The three V's -- volume, velocity and variety -- do a fine job of defining big data. Don't be misled by the "wanna-V's:" variability, veracity, validity and value.
IBM sees veracity as a fourth big data V. (Like me, IBM doesn't advocate variability, validity, or value as big data essentials.) Regarding veracity, IBM asks, "How can you act upon information if you don't trust it?"
Yet facts, whether captured in natural language or in a structured database, are not always true. False or outdated data may nonetheless be useful, non-factual subjective data (feelings and opinions) too.
Consider two statements, one asserting a fact and the other containing one that is no longer true. Join me in concluding that data may contain value unlinked from veracity:
-- "The Iraqi regime... possesses and produces chemical and biological weapons." -- George W. Bush, October 7, 2002.
-- "I am glad that George Bush is President." -- Daniel Pinchbeck, writing ironically, June, 2003.
Veracity does matter. I'll cite an old Russian proverb: "Trust, but verify." That is, analyze your data -- evaluate it in context, taking into account provenance -- in order to understand it and use it appropriately.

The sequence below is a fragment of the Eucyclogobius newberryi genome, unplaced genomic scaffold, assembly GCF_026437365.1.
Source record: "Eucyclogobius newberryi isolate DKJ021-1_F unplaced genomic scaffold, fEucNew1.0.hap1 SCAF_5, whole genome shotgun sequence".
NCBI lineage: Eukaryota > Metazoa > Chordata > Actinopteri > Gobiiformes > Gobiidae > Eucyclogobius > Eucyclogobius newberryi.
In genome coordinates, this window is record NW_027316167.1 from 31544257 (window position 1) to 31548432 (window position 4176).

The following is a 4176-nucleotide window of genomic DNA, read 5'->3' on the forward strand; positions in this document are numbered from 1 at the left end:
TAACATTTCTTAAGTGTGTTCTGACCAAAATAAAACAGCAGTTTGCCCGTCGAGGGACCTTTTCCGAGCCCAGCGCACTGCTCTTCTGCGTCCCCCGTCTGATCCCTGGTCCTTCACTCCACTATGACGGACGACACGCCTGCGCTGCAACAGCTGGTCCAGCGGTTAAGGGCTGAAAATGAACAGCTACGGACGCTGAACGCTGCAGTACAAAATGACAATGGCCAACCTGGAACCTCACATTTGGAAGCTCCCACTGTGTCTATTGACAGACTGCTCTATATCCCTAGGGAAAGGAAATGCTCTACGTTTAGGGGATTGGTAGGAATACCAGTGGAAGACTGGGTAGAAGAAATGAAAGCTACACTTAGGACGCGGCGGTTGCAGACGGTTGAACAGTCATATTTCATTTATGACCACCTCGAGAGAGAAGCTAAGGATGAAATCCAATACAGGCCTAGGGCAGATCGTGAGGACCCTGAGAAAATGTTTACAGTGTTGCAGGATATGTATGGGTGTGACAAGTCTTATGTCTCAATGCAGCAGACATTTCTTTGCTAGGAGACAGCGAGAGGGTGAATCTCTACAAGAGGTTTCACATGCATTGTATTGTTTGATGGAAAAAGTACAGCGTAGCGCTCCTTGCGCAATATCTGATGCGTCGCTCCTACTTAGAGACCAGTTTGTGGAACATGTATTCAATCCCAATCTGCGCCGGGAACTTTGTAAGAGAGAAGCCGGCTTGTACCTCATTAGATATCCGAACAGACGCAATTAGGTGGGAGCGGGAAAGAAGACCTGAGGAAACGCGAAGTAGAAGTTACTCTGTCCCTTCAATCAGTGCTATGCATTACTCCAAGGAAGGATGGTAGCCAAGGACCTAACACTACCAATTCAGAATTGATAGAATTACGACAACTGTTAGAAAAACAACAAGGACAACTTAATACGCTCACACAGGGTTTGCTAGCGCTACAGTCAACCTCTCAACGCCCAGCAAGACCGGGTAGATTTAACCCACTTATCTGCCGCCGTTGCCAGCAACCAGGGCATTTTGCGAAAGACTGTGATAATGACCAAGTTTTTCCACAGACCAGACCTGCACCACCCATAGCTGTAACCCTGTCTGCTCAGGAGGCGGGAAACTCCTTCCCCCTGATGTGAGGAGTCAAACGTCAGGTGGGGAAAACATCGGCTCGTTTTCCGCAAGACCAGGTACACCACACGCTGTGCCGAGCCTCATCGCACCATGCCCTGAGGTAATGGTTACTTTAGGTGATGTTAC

3 V's Versus 'Wanna-V's'
My aim here is to differentiate the essence of big data, as defined by Doug Laney's original-and-still-valid 3 V's, from the derived qualities of new Vs proposed by various vendors, pundits and gurus. My hope is to maintain clarity and stave off market-confusing fragmentation begotten by the wanna-V's.
On one side of the divide we have data capture and storage; on the other, business-goal oriented filtering, analysis and presentation. Databases and data streaming technologies answer the big data need; for the balance, the smart stuff, you need big data analytics.
Variability, veracity, validity and value aren't intrinsic, definitional big data properties. They are not absolutes. By contrast, they reflect the uses you intend for your data. They relate to your particular business needs.
You discover context-dependent variability, veracity, validity and value in your data via analyses that assess and reduce data and present insights in forms that facilitate business decision-making. This function -- analytics -- is the key to understanding big data.
Seth Grimes is the leading industry analyst covering text analytics and sentiment analysis. He founded Washington-based Alta Plana Corporation technology strategy consultancy, in 1997.
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